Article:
BREAKING NEWS March 18, 2024: The ACLU of Minnesota filed an amicus brief today asking the Minnesota Supreme Court to suppress evidence that was found when police frisked four boys because of an officer's hunch about "proximity." 

Four Black boys were at a Little Caesar's in Minneapolis when they looked out a window at police arriving to arrest an unrelated 47-year-old Somali man.

The 47-year-old had allegedly pointed a gun at someone at a light rail station a block away. Police called the man outside and searched him but found no gun. Police went inside and frisked the boys based on their "training and experience" that people can pass along guns to "evade detection." One of the boys was charged for having a weapon.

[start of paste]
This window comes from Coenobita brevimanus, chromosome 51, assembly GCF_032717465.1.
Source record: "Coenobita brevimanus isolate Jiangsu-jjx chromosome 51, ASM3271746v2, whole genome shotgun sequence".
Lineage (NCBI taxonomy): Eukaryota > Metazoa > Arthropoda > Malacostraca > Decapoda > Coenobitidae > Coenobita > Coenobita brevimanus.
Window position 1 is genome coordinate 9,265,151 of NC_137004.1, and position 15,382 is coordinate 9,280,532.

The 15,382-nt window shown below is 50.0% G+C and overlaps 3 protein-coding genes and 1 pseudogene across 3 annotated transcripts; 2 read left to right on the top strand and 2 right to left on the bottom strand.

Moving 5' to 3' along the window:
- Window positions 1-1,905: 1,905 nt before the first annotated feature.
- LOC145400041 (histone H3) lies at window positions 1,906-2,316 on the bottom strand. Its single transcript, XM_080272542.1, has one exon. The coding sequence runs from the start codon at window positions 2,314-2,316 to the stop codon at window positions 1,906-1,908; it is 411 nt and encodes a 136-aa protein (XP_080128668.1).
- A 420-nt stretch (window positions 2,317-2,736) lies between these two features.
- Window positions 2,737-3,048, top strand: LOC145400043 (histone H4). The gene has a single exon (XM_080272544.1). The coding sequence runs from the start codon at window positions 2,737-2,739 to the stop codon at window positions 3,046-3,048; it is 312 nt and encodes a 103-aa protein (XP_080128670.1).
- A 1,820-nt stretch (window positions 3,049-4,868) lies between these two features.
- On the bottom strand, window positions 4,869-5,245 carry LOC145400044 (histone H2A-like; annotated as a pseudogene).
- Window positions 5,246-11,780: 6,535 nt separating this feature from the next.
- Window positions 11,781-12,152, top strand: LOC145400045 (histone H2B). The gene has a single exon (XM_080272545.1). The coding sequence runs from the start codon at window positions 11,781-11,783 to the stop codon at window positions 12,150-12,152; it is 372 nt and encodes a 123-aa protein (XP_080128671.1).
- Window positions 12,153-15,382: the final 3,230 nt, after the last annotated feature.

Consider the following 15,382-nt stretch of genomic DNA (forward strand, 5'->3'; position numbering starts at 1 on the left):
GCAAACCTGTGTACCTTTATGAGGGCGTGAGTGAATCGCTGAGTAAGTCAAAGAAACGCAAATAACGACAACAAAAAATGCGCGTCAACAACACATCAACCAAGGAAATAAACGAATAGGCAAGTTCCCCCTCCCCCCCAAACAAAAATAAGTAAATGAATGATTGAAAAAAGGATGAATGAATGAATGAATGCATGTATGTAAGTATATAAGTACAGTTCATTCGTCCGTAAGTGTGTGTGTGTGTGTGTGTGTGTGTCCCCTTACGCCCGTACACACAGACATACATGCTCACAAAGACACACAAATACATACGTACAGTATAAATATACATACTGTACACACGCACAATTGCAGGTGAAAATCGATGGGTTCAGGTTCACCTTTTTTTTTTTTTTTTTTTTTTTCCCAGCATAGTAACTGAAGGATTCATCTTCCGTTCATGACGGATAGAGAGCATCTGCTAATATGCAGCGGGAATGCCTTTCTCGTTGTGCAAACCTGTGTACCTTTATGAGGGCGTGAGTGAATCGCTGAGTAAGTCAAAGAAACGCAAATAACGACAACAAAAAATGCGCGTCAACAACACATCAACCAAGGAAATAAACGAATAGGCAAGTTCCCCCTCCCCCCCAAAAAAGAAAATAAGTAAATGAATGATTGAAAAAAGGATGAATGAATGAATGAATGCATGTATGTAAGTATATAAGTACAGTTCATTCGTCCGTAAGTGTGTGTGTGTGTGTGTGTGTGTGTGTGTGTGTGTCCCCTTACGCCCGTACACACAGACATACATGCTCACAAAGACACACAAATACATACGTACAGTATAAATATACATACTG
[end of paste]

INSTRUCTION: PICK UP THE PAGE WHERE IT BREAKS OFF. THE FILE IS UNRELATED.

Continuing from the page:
In a friend-of-the-court brief, the ACLU-MN and Minnesota Association Of Criminal Defense Lawyers are asking the Minnesota Supreme Court to suppress that evidence because an officer's hunch about “proximity” doesn't justify seizing and searching someone. Especially when that hunch is based on police training and experience infected with racial bias that results in disproportionately stopping, searching, arresting and using force against people of color and Indigenous people.

All Minnesotans deserve policing practices that are fair and effective, that keep people safe, and that uphold the Constitution. Not just based on a hunch and being near someone.


Teresa Nelson and Alicia Granse; ACLU-MN; Shauna Kieffer; Minnesota Association of Criminal Defense Lawyers



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